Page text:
So, with that in mind I invite you, for the first time, to take a look at the world behind the curtain. The mechanical and electronic dream that makes this information age possible. Take a look. This, is where the internet lives.

It’s an amazing place to work, something I’m proud to be a part of. Heres to making the world a better place.

An Introduction To Web Fonts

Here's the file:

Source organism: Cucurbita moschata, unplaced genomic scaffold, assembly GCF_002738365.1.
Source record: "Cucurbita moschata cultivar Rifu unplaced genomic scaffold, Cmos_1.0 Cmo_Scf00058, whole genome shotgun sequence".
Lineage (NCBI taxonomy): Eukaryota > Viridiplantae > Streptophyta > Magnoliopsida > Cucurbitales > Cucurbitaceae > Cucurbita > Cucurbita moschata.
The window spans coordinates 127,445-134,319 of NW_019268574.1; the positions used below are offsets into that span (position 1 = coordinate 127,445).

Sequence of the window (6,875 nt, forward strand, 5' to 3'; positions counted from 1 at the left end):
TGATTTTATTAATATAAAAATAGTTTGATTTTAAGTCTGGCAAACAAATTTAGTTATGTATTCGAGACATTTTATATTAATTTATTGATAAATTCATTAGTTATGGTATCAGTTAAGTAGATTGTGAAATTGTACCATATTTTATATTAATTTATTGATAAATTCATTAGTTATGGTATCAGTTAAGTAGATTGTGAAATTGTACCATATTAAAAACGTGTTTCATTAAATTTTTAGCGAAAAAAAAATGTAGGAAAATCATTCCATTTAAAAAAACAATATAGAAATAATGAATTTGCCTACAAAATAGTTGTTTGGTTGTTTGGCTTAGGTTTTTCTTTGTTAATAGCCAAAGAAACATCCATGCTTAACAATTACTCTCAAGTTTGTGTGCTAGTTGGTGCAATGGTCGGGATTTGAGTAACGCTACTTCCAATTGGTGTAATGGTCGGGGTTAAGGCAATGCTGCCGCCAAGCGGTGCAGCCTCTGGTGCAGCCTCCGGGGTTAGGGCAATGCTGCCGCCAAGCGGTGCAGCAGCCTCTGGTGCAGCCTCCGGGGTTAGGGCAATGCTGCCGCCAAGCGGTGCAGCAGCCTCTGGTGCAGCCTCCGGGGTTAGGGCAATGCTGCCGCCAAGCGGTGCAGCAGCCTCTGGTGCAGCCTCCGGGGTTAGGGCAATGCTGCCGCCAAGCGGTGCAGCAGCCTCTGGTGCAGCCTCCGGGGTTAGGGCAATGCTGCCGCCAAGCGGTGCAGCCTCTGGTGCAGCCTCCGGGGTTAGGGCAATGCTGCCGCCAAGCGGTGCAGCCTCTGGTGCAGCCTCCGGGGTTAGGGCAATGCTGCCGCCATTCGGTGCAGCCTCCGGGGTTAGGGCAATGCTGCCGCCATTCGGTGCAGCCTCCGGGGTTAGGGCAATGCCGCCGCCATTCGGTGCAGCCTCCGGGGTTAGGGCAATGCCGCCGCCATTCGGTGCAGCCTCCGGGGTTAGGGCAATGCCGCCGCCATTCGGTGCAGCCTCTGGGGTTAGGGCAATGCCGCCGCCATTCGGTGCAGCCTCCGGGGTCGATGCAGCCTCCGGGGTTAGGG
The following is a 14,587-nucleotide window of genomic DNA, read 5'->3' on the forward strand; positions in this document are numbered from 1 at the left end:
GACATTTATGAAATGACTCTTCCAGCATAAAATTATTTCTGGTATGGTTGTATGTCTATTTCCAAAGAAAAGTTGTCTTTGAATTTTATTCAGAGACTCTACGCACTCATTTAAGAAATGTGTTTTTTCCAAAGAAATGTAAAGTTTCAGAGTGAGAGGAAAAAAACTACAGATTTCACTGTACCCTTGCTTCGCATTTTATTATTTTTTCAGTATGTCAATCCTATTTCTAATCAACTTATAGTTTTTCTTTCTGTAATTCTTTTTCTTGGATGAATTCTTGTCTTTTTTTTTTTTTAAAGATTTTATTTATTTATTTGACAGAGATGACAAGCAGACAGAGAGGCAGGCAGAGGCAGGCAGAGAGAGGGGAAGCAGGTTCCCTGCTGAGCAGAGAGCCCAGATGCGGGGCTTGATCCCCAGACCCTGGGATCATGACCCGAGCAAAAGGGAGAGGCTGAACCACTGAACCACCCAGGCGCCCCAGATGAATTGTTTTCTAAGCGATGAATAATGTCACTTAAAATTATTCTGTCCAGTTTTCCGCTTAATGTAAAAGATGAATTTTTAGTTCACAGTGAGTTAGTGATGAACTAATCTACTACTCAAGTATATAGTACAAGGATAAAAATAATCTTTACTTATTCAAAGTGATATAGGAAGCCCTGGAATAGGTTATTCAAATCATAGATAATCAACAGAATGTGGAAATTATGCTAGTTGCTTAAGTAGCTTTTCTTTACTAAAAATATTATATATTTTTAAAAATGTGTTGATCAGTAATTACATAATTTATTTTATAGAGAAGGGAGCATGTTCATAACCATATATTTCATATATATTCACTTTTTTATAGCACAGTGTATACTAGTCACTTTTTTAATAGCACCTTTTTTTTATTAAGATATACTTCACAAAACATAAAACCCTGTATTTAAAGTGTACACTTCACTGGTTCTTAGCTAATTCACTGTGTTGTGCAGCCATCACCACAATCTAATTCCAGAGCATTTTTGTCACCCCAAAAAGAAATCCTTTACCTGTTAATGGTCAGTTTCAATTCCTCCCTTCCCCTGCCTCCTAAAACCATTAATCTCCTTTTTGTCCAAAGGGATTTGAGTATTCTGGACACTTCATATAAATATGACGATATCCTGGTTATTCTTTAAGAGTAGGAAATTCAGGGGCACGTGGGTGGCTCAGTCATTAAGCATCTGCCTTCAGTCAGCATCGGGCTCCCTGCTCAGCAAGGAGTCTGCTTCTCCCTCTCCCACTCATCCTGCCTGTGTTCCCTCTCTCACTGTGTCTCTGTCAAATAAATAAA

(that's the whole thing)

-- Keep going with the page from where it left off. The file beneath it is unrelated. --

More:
Back in the old days of the Internet, circa 10 years ago, people were just beginning to discover all the new cool things you could do with the web. Print was still around in full force in all its forms of magazines and newspapers. We even had individuals that made a living putting together and curating text based content. Over the years as more and more content has migrated to the web, one of the major limitations designers have faced is that they only had about 3-5 fonts that they could reliably use to format their text and be sure that the particular font they had chosen would exist on the users machine. Sometimes there would be variations, but those variations could never be guaranteed to render the same way in a users browser. Print was just extremely flexible and could provide a typographical brand and experience that the web simply couldn’t match.